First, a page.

Marketing is not merely a tool of commerce, but is also a potent social influencer which conveys and supports societal norms and values and disseminates them in conspicuous manners across social, cultural, political, economic and psychological spectrums. Marketing efforts like advertising, which are conveyed through traditional and digital media channels, are influential in spreading racist, sexist, classist and other ideologies in a manner which is highly visible, ubiquitous, and accessible to populations. An association between racism and marketing can be made given the marketing industry’s reliance on popular media to convey marketing messages and images to society. Critical Race theorists and other scholars assert that racism is a normal condition in society with deep historical roots. Social beliefs about race and racial hierarchies contribute to marketing thought which in turn influence marketing decisions and practices within marketing organizations. According to the literature, there are many examples – historical and contemporary – of racist marketing practices including:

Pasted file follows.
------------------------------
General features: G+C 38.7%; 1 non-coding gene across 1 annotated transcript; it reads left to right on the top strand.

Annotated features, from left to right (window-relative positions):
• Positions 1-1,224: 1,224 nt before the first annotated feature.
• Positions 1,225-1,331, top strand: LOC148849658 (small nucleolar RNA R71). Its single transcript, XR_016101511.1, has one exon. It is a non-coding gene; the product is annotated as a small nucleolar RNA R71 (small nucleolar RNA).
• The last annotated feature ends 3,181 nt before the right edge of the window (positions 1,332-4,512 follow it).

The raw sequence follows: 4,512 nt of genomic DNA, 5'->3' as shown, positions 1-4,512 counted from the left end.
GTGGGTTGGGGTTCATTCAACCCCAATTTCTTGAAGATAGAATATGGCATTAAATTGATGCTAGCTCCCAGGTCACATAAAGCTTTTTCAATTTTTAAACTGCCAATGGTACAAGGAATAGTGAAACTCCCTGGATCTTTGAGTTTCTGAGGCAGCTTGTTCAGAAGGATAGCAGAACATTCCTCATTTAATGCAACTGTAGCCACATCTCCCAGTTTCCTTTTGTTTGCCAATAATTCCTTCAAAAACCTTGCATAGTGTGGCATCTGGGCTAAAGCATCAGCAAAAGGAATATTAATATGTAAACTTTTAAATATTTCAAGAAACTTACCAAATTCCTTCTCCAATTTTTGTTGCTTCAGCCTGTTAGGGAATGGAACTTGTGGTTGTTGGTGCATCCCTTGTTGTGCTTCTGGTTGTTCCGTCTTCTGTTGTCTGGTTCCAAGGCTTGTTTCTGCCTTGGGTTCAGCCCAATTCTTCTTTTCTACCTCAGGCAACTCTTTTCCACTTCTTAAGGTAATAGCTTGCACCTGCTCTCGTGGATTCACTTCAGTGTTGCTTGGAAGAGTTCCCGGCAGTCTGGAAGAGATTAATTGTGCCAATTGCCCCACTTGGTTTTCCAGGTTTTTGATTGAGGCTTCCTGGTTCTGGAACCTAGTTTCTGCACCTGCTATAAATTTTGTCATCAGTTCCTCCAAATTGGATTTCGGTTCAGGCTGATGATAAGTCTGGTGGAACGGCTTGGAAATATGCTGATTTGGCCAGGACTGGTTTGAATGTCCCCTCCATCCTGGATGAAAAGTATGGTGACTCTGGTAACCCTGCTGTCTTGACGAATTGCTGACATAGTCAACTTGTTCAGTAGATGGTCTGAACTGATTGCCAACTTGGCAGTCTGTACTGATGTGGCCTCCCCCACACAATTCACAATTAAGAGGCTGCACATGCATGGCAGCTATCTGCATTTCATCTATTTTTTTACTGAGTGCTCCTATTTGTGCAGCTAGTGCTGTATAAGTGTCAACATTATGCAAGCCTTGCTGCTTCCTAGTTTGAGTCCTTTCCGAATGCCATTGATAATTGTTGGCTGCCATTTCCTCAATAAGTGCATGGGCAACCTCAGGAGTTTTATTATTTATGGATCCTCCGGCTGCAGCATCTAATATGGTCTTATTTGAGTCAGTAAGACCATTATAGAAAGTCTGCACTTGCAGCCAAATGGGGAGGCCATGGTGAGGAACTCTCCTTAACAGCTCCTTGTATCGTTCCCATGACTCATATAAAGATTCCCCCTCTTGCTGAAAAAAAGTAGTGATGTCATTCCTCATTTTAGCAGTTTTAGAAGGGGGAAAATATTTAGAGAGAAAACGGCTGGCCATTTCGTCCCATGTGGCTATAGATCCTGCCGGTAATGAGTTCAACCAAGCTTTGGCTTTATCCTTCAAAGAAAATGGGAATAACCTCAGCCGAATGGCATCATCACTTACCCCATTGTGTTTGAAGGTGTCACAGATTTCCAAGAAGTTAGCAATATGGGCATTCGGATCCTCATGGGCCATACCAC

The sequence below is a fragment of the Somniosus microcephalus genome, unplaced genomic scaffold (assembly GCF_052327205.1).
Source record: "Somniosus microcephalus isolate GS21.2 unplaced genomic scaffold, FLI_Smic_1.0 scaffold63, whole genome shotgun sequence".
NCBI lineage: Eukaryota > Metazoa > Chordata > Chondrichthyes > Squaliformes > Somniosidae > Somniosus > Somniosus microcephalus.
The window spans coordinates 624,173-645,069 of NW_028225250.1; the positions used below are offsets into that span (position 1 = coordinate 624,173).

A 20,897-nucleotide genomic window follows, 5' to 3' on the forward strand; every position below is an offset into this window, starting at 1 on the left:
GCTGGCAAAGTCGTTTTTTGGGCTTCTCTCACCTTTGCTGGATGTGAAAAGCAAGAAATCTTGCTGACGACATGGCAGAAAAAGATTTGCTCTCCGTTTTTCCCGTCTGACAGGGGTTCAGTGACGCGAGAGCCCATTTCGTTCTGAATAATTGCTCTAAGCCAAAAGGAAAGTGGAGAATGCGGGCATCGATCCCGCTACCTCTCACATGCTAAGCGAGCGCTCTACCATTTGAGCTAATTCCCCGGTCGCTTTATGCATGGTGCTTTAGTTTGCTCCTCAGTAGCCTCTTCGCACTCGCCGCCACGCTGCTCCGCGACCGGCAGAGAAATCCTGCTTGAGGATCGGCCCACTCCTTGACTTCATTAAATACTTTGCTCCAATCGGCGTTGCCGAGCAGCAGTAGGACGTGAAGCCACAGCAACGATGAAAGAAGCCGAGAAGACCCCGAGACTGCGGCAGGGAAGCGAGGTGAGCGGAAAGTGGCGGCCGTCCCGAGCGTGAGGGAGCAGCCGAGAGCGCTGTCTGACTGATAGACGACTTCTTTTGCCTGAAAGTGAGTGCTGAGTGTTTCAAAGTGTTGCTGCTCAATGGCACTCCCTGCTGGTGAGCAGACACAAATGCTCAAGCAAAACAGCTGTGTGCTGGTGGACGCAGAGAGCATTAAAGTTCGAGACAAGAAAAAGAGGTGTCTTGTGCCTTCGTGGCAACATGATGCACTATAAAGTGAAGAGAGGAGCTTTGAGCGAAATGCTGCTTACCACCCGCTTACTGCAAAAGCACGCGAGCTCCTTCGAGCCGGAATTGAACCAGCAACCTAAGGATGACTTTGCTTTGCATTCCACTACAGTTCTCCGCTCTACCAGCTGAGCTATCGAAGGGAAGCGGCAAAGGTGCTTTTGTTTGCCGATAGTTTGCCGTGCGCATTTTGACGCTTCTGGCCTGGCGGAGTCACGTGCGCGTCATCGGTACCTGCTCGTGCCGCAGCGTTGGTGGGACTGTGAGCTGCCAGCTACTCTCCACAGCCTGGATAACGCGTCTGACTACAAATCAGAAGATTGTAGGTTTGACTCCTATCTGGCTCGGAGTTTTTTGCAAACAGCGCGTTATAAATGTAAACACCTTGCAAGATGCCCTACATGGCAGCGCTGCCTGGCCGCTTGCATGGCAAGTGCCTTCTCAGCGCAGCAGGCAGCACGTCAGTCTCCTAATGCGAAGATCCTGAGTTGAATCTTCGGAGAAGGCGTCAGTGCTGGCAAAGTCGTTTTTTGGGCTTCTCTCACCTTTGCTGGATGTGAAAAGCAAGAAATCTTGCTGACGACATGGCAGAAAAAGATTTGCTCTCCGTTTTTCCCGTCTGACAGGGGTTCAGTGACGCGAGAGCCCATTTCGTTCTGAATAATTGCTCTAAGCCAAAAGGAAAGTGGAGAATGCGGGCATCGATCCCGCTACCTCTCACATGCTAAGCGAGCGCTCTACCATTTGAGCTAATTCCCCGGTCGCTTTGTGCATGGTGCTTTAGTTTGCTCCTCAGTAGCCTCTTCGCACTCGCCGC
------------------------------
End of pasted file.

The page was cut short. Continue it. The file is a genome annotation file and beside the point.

1. Human zoos, exhibits and displays in Europe and the United States in the 1800s – 1900s which presented people of color as subhuman or animalistic for entertainment and educational purposes.
  2. Negatively stereotyped and/or marginalized representations of black, Latino, Asian, Native American, Muslim and other racialized groups in marketing materials and common consumer products from the 1800s to the present.